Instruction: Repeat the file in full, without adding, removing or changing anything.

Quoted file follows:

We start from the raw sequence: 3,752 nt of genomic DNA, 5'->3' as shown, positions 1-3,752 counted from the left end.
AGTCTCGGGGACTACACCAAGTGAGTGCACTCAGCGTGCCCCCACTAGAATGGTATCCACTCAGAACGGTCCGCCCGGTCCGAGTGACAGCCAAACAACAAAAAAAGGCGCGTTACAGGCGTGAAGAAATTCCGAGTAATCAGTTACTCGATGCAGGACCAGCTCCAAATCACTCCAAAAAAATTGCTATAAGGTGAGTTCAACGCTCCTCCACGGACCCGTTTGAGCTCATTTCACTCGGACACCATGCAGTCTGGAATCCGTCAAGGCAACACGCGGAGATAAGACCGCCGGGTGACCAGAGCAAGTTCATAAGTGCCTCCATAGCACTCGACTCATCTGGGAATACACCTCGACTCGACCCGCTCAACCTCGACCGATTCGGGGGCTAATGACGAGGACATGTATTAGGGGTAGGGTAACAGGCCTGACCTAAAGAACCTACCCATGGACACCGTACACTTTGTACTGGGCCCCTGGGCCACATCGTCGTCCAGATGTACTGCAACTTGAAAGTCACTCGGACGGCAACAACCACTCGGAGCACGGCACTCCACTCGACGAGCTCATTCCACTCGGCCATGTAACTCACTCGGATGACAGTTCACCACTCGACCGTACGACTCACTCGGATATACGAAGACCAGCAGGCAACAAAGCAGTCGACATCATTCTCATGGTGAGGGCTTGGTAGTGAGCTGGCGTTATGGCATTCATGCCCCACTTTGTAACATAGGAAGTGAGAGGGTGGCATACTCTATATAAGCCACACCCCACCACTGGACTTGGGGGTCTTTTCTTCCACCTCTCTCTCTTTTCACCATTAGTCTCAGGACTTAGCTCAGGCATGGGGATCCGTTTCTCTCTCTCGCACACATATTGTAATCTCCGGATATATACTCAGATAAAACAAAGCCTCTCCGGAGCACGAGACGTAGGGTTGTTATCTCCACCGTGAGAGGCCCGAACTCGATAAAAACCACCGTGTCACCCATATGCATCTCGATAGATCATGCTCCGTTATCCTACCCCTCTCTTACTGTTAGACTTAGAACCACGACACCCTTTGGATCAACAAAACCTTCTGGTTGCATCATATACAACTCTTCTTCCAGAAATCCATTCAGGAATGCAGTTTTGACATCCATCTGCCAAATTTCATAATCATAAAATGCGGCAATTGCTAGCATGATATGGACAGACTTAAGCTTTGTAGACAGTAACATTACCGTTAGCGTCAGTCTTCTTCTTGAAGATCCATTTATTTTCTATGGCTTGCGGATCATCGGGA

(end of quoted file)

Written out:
We start from the raw sequence: 3,752 nt of genomic DNA, 5'->3' as shown, positions 1-3,752 counted from the left end.
AGTCTCGGGGACTACACCAAGTGAGTGCACTCAGCGTGCCCCCACTAGAATGGTATCCACTCAGAACGGTCCGCCCGGTCCGAGTGACAGCCAAACAACAAAAAAAGGCGCGTTACAGGCGTGAAGAAATTCCGAGTAATCAGTTACTCGATGCAGGACCAGCTCCAAATCACTCCAAAAAAATTGCTATAAGGTGAGTTCAACGCTCCTCCACGGACCCGTTTGAGCTCATTTCACTCGGACACCATGCAGTCTGGAATCCGTCAAGGCAACACGCGGAGATAAGACCGCCGGGTGACCAGAGCAAGTTCATAAGTGCCTCCATAGCACTCGACTCATCTGGGAATACACCTCGACTCGACCCGCTCAACCTCGACCGATTCGGGGGCTAATGACGAGGACATGTATTAGGGGTAGGGTAACAGGCCTGACCTAAAGAACCTACCCATGGACACCGTACACTTTGTACTGGGCCCCTGGGCCACATCGTCGTCCAGATGTACTGCAACTTGAAAGTCACTCGGACGGCAACAACCACTCGGAGCACGGCACTCCACTCGACGAGCTCATTCCACTCGGCCATGTAACTCACTCGGATGACAGTTCACCACTCGACCGTACGACTCACTCGGATATACGAAGACCAGCAGGCAACAAAGCAGTCGACATCATTCTCATGGTGAGGGCTTGGTAGTGAGCTGGCGTTATGGCATTCATGCCCCACTTTGTAACATAGGAAGTGAGAGGGTGGCATACTCTATATAAGCCACACCCCACCACTGGACTTGGGGGTCTTTTCTTCCACCTCTCTCTCTTTTCACCATTAGTCTCAGGACTTAGCTCAGGCATGGGGATCCGTTTCTCTCTCTCGCACACATATTGTAATCTCCGGATATATACTCAGATAAAACAAAGCCTCTCCGGAGCACGAGACGTAGGGTTGTTATCTCCACCGTGAGAGGCCCGAACTCGATAAAAACCACCGTGTCACCCATATGCATCTCGATAGATCATGCTCCGTTATCCTACCCCTCTCTTACTGTTAGACTTAGAACCACGACACCCTTTGGATCAACAAAACCTTCTGGTTGCATCATATACAACTCTTCTTCCAGAAATCCATTCAGGAATGCAGTTTTGACATCCATCTGCCAAATTTCATAATCATAAAATGCGGCAATTGCTAGCATGATATGGACAGACTTAAGCTTTGTAGACAGTAACATTACCGTTAGCGTCAGTCTTCTTCTTGAAGATCCATTTATTTTCTATGGCTTGCGGATCATCGGGA